On any given day last month, an average of 4% of Americans said they were sick with the flu and 11.6% said they had a cold. That's the highest these figures have ever been since Gallup first starting keeping track back in 2008.
A new study could explain why we often get sick when it's cold outside. Researchers have learned that the virus for the common cold replicates more efficiently at cooler temperatures — especially inside our noses. The finding suggests we should keep our nose warm and avoid cold air when we're infected.
Despite all of the wonderful advances we've seen in modern medicine over the last century, we still have yet to crack a stubborn little virus: the common cold. What a letdown.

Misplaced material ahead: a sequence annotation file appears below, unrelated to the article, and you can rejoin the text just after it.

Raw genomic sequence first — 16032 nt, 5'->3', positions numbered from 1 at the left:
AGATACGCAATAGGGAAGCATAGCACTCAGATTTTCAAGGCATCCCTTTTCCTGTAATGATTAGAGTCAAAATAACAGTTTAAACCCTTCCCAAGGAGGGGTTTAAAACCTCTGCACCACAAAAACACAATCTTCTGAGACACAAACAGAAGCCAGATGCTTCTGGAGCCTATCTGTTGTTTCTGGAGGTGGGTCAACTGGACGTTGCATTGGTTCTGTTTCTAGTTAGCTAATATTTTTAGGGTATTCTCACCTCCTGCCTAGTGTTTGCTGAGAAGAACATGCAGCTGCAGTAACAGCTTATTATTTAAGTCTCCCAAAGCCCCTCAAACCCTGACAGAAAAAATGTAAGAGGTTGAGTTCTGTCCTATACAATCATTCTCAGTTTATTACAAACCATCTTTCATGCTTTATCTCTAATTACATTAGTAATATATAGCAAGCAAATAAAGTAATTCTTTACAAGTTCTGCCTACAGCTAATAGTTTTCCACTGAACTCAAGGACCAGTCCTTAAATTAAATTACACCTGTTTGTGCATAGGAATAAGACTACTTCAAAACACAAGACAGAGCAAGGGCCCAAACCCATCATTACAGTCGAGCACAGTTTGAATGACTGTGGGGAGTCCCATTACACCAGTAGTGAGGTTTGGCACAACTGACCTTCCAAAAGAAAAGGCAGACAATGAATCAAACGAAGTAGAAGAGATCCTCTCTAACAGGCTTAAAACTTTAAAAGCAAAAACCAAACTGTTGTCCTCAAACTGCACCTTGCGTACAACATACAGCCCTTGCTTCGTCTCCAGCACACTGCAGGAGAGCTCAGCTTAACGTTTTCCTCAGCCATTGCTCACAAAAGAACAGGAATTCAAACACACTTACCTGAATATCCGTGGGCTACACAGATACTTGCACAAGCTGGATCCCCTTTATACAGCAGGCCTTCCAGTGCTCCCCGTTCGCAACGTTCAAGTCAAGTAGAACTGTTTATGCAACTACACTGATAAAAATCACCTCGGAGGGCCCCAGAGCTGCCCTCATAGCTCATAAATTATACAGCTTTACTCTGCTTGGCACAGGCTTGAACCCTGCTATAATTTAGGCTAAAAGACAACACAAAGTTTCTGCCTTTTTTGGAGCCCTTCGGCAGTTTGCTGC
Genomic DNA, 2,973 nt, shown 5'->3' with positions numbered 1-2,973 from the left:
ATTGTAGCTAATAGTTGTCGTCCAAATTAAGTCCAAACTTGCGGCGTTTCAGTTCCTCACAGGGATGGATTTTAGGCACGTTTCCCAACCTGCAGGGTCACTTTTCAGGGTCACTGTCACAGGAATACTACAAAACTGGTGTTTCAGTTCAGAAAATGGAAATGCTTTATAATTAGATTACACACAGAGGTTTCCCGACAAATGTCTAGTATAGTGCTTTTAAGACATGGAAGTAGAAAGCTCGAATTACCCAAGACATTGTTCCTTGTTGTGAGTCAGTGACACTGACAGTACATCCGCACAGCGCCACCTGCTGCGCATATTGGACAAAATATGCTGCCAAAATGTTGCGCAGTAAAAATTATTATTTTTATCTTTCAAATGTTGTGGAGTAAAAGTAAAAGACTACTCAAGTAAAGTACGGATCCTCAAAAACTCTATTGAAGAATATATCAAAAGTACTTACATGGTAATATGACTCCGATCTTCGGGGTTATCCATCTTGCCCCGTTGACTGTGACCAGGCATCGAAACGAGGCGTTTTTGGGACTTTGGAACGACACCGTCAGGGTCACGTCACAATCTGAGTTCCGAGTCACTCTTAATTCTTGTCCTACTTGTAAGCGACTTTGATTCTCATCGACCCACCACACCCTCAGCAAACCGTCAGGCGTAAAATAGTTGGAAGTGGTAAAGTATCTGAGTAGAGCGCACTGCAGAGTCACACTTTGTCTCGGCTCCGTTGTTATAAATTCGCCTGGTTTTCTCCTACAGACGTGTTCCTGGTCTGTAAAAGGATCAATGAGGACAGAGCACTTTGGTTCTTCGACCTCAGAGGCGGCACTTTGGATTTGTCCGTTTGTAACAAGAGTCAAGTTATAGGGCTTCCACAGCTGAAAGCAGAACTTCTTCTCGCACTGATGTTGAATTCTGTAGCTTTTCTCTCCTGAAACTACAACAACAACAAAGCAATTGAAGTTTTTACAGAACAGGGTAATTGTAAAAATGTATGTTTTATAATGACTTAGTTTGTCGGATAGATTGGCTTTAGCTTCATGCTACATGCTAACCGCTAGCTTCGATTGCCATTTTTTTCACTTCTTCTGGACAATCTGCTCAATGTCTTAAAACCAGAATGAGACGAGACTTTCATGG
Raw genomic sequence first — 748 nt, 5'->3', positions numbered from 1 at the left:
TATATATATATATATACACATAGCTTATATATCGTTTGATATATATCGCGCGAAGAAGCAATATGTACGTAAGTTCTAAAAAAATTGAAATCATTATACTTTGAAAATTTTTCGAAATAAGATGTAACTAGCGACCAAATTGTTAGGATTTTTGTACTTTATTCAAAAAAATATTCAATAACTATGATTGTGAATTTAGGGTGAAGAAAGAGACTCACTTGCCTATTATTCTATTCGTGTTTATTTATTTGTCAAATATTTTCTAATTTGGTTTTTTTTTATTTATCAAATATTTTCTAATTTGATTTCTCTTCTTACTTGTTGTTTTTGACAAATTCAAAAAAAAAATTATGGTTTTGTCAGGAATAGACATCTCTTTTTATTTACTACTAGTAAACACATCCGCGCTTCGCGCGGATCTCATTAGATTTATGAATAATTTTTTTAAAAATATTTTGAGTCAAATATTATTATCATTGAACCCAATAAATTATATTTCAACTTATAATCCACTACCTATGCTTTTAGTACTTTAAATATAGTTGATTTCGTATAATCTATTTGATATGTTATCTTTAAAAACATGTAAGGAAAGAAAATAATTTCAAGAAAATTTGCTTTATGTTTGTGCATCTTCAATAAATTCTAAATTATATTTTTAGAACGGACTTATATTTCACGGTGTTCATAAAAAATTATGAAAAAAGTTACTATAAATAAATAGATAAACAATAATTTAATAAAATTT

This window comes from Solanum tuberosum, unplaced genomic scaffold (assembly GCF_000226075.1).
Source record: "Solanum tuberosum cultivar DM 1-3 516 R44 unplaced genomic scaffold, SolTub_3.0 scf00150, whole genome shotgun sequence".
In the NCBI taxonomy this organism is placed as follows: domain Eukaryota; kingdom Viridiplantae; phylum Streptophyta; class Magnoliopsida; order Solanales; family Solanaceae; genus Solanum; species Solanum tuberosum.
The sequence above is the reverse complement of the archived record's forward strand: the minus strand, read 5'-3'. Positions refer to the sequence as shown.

There's a common bit of folk wisdom that being physically cold triggers the onset of common cold symptoms. How much of this claim is the truth? And how much is fiction?
Our most powerful antibiotics can kill many different kinds of bacterial infections at once, but we're still searching for a single all-purpose drug that kills viruses. We may have just discovered it.
Learning there's no cure to the common cold is many people's first introduction to the frustrating limits of medical science. A new breakthrough could prove that old saying wrong.